There are several hypotheses as to why birds destroy their feathers, ranging from dietary inadequacies, illnesses, and hormone imbalances to environmental and psychological issues. One controversial opinion in the avicultural field is that hand-fed birds are more prone to feather pluck. Some vets feel that hand-feeding newborn birds might increase the intensity of feather plucking. Aviculturists often remove the youngsters from their nest around 2 weeks of age and begin hand-feeding them with a syringe. This is usually done in the aim of making the birds more docile or because the parent birds are inept.
However, “these birds lose out on the regular training and developmental connection with their parents,” says Jeffrey Jenkins, DVM, an avian veterinarian in Southern California. These parrots are imprinted on humans and do not learn to be birds. This results in unusual behavior, such as feather plucking.” He found that before to 1992, when parrots were still being imported, few birds were feather pluckers. “Because they were nurtured by their parents, the imported parrots learned how to be birds,” Jenkins said.
Young wild macaws in South America’s rain forests stay with their parents for two years before venturing out on their own. They spend this time watching and learning from their parents. Pet birds may not get this critical instruction if they are taken from their nests at an early age.
Hand-fed young birds, according to some avian enthusiasts, lose out on one of the most crucial life lessons: how to care after their feathers. “Probably the majority of pet birds nowadays do not know how to properly groom themselves or care for their feathers,” said Richard Nye, DVM, an Illinois veterinarian. “When a feather goes out of place,” he said, “the pet bird doesn’t know what to do with it, so it grabs the feather, chews on it, breaks it off, or pulls it all the way out.” The bird doesn’t know how to smooth up the feather in its beak so that all the small veins stay together as they should.”
Other avian specialists, on the other hand, believe that the assertion that hand-feeding enhances a bird’s risk of feather damaging behaviors is premature, if not harmful, since not enough is known about feather plucking. “We need additional evidence,” Dr. Susan Clubb, DVM, Dip. ABVP, remarked, despite the fact that it is “quite simple to get to that judgment.” Clubb has been looking for such information. She undertook a 4-year research on 3,000 parrots, both hand-fed and parent-reared, in partnership with the Loro Parque Fundación and other vets to trace the origins of feather pluckers. She discovered that both wild-caught and hand-fed birds might be feather pluckers, but that parent-reared — not hand-fed — birds were more likely to be pluckers.
Clubb noted that she thinks many vets believe hand-feeding youngsters might lead to feather plucking later in life “simply because what they’re seeing in their practice is hand-raised birds.”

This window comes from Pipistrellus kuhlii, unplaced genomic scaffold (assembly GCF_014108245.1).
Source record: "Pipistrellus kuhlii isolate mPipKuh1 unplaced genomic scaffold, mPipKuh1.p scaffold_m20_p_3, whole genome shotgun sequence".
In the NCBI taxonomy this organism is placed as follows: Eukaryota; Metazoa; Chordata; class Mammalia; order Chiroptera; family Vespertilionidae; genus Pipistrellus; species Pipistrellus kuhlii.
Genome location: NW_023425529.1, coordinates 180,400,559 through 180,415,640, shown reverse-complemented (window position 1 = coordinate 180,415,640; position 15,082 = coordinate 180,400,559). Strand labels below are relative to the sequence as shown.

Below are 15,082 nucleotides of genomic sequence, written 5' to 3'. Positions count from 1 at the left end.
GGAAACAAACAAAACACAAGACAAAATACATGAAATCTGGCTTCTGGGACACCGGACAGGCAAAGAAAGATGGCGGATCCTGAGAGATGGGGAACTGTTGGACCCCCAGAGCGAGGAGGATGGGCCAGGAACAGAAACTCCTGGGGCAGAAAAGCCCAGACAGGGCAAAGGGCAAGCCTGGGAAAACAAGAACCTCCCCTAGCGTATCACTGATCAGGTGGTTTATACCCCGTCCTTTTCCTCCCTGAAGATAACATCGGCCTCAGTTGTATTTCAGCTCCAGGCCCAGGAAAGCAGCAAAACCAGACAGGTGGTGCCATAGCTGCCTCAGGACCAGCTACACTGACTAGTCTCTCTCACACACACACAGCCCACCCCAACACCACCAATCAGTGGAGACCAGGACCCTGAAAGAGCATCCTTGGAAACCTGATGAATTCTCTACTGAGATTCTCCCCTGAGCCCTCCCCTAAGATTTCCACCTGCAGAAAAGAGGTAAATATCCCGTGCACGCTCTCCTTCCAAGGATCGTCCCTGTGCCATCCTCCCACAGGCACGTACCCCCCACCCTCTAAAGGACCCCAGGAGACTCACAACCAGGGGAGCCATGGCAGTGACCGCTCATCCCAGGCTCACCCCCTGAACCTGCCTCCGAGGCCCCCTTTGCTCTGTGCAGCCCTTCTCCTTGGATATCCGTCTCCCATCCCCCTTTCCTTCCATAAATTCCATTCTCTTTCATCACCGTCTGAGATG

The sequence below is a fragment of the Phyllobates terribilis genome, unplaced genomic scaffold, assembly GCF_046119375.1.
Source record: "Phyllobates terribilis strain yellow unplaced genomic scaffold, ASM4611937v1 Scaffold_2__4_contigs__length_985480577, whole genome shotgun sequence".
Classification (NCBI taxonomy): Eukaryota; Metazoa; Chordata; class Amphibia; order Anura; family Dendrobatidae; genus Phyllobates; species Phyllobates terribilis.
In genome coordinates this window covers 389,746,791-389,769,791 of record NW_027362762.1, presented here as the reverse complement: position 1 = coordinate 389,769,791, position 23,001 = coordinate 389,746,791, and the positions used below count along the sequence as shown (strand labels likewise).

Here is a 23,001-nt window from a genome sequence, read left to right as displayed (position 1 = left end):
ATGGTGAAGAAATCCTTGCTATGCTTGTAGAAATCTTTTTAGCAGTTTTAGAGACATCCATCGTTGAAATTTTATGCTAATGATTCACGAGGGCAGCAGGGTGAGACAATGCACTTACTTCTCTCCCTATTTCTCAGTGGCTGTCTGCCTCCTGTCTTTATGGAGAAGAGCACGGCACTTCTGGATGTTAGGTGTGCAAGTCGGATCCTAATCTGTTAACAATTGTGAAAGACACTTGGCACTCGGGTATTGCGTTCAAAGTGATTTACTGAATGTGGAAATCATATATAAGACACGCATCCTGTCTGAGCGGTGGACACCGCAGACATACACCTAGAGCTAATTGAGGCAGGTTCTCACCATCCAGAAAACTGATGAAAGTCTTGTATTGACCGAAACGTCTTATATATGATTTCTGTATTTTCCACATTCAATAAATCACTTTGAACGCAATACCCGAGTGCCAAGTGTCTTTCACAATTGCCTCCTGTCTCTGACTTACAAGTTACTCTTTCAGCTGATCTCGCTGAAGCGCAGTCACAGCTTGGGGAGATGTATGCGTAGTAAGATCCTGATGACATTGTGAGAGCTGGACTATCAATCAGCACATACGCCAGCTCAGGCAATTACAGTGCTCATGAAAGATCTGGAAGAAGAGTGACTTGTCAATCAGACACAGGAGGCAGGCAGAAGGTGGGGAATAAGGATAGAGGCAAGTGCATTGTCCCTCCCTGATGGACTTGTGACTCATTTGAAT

This attitude is shared by Howard Voren, president of the Organization of Professional Aviculturists and a breeder for 35 years. He said that in the United States now, there is a higher number of hand-reared birds than parent-reared birds, causing people to believe that hand-rearing increases the odds of a bird plucking since hand-reared birds are what people are familiar with. “You still had lots of feather pluckers twenty years ago, when the bulk of birds were imported,” Voren added. “I rear 1,800 kids a year, and none of them become feather pluckers,” Voren added. Voren stated that he had one pair of feather-plucking sun conures and that the majority of their offspring, whether born from an incubator or parent-reared, are feather pluckers.
When a parrot’s owner goes to work during the day and the bird is left at home alone without appropriate toys or other entertainment, the bird may grow distressed. “Many of these hand-fed birds have never been trained how to occupy themselves and have no idea what to do when they’re alone,” Jenkins said. Stress or boredom may cause the bird to pluck its feathers.
However, according to Clubb’s research, many feather pluckers have an inflammatory skin illness. This was especially common in macaws and Amazons. However, it is still possible that certain birds, such as cockatoos, have a psychogenetic condition that causes them to pluck their feathers.
So, what is the answer?
Both Nye and Jenkins believe that co-parenting is the solution. This means that the baby birds remain in the nest until they are weaned or fledge, and the parent birds are responsible for all feeding and rearing. “When the youngsters are around two weeks old, the bird breeder may begin touching the chicks for a brief period of time every day,” Nye said. “The human just holds the chicks for a few minutes to get the infants acclimated to being handled before returning the babies to the nest.” The birds may be brought out of the nest for a bit longer each day.” “You’ll get a tame baby bird that knows how to be a bird and probably a lot less problems down the road with feather picking,” he said.
“The major contributing factor to feather plucking, above and beyond a bird’s individual proclivity for nervousness,” Voren says, “is what they are confronted with in their living environment long after they are weaned.”
Co-parenting was presented as a solution to feather plucking at UC Davis, according to Clubb, but nothing has been proven to work yet. “We need to keep researching the causes of feather plucking,” she said.
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